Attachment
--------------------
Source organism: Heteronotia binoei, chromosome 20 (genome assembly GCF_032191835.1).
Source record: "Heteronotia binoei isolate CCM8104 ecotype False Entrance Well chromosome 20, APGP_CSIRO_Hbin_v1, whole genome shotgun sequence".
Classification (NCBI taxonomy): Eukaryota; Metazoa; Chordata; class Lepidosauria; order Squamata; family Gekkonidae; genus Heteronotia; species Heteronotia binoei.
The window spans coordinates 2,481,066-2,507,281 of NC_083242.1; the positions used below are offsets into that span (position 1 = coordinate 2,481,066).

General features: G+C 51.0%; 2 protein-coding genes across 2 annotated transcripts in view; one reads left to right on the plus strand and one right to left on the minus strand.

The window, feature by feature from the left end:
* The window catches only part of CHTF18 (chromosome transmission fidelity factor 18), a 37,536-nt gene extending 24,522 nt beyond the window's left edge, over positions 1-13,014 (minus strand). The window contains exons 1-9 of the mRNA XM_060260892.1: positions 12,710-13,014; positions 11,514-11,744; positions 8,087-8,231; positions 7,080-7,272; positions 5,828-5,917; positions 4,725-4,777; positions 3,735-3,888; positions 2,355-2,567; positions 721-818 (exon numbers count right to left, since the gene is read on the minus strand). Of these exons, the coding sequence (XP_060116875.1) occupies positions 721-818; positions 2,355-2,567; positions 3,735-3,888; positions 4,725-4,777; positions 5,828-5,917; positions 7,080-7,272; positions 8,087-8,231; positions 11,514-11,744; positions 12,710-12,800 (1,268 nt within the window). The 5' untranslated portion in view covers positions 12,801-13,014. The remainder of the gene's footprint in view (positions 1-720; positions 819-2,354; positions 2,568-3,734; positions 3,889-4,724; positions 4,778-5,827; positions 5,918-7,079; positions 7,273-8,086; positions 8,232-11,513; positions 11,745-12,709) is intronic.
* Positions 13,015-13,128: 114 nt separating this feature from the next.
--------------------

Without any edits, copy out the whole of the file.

Source organism: Heteronotia binoei, chromosome 20 (genome assembly GCF_032191835.1).
Source record: "Heteronotia binoei isolate CCM8104 ecotype False Entrance Well chromosome 20, APGP_CSIRO_Hbin_v1, whole genome shotgun sequence".
Classification (NCBI taxonomy): Eukaryota; Metazoa; Chordata; class Lepidosauria; order Squamata; family Gekkonidae; genus Heteronotia; species Heteronotia binoei.
The window spans coordinates 2,481,066-2,507,281 of NC_083242.1; the positions used below are offsets into that span (position 1 = coordinate 2,481,066).

General features: G+C 51.0%; 2 protein-coding genes across 2 annotated transcripts in view; one reads left to right on the plus strand and one right to left on the minus strand.

The window, feature by feature from the left end:
* The window catches only part of CHTF18 (chromosome transmission fidelity factor 18), a 37,536-nt gene extending 24,522 nt beyond the window's left edge, over positions 1-13,014 (minus strand). The window contains exons 1-9 of the mRNA XM_060260892.1: positions 12,710-13,014; positions 11,514-11,744; positions 8,087-8,231; positions 7,080-7,272; positions 5,828-5,917; positions 4,725-4,777; positions 3,735-3,888; positions 2,355-2,567; positions 721-818 (exon numbers count right to left, since the gene is read on the minus strand). Of these exons, the coding sequence (XP_060116875.1) occupies positions 721-818; positions 2,355-2,567; positions 3,735-3,888; positions 4,725-4,777; positions 5,828-5,917; positions 7,080-7,272; positions 8,087-8,231; positions 11,514-11,744; positions 12,710-12,800 (1,268 nt within the window). The 5' untranslated portion in view covers positions 12,801-13,014. The remainder of the gene's footprint in view (positions 1-720; positions 819-2,354; positions 2,568-3,734; positions 3,889-4,724; positions 4,778-5,827; positions 5,918-7,079; positions 7,273-8,086; positions 8,232-11,513; positions 11,745-12,709) is intronic.
* Positions 13,015-13,128: 114 nt separating this feature from the next.